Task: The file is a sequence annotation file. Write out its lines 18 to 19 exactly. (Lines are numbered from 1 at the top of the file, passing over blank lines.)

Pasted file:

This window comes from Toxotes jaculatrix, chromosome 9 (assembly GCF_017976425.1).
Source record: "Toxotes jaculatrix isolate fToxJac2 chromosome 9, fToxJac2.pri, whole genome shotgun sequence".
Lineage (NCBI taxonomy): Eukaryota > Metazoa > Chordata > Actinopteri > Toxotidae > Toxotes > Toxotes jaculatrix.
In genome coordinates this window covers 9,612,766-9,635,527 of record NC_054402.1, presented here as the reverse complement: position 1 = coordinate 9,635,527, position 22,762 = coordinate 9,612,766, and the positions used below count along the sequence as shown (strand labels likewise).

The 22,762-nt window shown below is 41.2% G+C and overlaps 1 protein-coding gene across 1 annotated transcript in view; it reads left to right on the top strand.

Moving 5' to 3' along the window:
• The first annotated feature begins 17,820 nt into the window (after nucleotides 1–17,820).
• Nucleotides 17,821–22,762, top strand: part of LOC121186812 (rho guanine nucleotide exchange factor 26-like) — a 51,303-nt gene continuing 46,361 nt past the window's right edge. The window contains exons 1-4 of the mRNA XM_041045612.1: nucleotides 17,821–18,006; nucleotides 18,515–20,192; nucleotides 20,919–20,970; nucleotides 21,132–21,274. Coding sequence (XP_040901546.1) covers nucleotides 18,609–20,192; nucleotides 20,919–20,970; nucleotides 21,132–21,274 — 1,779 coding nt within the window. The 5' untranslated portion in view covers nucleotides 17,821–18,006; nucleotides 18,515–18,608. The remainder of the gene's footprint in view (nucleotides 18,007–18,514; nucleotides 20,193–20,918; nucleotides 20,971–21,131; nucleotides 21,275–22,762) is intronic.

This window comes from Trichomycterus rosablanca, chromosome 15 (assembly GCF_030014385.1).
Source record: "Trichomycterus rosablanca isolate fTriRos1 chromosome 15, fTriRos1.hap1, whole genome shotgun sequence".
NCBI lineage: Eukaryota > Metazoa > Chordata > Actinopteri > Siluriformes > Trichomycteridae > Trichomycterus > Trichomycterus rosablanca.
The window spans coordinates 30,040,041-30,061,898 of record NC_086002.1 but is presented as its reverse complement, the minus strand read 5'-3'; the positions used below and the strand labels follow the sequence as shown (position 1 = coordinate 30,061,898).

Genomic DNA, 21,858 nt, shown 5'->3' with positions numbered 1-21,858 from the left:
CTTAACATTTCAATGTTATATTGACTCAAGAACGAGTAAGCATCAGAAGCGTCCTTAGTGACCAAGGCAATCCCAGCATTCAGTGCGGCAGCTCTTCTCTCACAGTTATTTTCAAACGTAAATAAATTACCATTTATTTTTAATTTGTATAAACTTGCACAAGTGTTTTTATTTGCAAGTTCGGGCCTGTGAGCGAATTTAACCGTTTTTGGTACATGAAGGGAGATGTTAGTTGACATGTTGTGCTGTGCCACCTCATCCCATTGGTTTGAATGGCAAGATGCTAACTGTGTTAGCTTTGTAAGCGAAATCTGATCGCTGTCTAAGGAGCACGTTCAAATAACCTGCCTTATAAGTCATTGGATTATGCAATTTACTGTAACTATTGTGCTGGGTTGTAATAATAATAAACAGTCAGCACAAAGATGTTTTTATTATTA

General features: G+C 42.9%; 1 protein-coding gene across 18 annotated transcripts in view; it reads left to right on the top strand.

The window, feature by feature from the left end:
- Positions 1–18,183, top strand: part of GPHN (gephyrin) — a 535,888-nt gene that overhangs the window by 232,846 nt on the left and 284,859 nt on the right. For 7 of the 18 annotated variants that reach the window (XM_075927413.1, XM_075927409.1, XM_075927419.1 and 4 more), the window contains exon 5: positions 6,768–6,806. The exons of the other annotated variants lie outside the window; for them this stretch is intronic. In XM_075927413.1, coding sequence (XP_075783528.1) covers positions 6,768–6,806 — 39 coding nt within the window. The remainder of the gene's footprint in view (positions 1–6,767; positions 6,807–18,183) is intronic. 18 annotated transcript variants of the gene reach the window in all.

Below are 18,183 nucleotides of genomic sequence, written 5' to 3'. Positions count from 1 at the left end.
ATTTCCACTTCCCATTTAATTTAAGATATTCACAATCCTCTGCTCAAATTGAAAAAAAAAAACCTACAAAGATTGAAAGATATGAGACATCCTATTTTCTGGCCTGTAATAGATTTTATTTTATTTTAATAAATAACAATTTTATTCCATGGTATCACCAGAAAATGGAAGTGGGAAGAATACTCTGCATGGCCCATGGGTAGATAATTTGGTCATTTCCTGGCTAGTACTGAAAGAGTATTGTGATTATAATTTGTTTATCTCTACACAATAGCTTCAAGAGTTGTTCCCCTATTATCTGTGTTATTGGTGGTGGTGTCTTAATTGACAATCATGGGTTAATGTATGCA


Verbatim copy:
Below are 18,183 nucleotides of genomic sequence, written 5' to 3'. Positions count from 1 at the left end.
ATTTCCACTTCCCATTTAATTTAAGATATTCACAATCCTCTGCTCAAATTGAAAAAAAAAAACCTACAAAGATTGAAAGATATGAGACATCCTATTTTCTGGCCTGTAATAGATTTTATTTTATTTTAATAAATAACAATTTTATTCCATGGTATCACCAGAAAATGGAAGTGGGAAGAATACTCTGCATGGCCCATGGGTAGATAATTTGGTCATTTCCTGGCTAGTACTGAAAGAGTATTGTGATTATAATTTGTTTATCTCTACACAATAGCTTCAAGAGTTGTTCCCCTATTATCTGTGTTATTGGTGGTGGTGTCTTAATTGACAATCATGGGTTAATGTATGCA